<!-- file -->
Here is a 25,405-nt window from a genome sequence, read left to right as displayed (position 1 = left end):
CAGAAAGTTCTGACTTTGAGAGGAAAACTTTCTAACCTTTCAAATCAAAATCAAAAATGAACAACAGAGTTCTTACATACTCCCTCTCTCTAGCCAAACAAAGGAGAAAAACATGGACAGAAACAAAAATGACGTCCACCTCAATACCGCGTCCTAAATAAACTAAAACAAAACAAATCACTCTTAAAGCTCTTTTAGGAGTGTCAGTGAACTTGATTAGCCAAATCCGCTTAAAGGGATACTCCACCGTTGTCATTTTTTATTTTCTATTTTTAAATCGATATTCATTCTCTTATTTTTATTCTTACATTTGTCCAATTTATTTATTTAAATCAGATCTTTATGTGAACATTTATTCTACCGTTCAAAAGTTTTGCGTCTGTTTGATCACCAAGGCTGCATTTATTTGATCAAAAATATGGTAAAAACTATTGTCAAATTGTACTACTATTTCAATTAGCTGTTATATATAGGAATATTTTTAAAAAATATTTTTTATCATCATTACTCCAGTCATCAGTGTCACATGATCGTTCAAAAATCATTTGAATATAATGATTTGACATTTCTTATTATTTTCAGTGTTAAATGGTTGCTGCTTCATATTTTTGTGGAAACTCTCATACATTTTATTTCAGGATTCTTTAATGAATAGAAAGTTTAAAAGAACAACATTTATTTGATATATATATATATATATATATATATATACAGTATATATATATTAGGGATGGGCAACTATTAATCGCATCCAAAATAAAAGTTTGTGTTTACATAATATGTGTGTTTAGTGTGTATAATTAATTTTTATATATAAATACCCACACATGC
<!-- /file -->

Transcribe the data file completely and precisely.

Here is a 25,405-nt window from a genome sequence, read left to right as displayed (position 1 = left end):
CAGAAAGTTCTGACTTTGAGAGGAAAACTTTCTAACCTTTCAAATCAAAATCAAAAATGAACAACAGAGTTCTTACATACTCCCTCTCTCTAGCCAAACAAAGGAGAAAAACATGGACAGAAACAAAAATGACGTCCACCTCAATACCGCGTCCTAAATAAACTAAAACAAAACAAATCACTCTTAAAGCTCTTTTAGGAGTGTCAGTGAACTTGATTAGCCAAATCCGCTTAAAGGGATACTCCACCGTTGTCATTTTTTATTTTCTATTTTTAAATCGATATTCATTCTCTTATTTTTATTCTTACATTTGTCCAATTTATTTATTTAAATCAGATCTTTATGTGAACATTTATTCTACCGTTCAAAAGTTTTGCGTCTGTTTGATCACCAAGGCTGCATTTATTTGATCAAAAATATGGTAAAAACTATTGTCAAATTGTACTACTATTTCAATTAGCTGTTATATATAGGAATATTTTTAAAAAATATTTTTTATCATCATTACTCCAGTCATCAGTGTCACATGATCGTTCAAAAATCATTTGAATATAATGATTTGACATTTCTTATTATTTTCAGTGTTAAATGGTTGCTGCTTCATATTTTTGTGGAAACTCTCATACATTTTATTTCAGGATTCTTTAATGAATAGAAAGTTTAAAAGAACAACATTTATTTGATATATATATATATATATATATATATATACAGTATATATATATTAGGGATGGGCAACTATTAATCGCATCCAAAATAAAAGTTTGTGTTTACATAATATGTGTGTTTAGTGTGTATAATTAATTTTTATATATAAATACCCACACATGC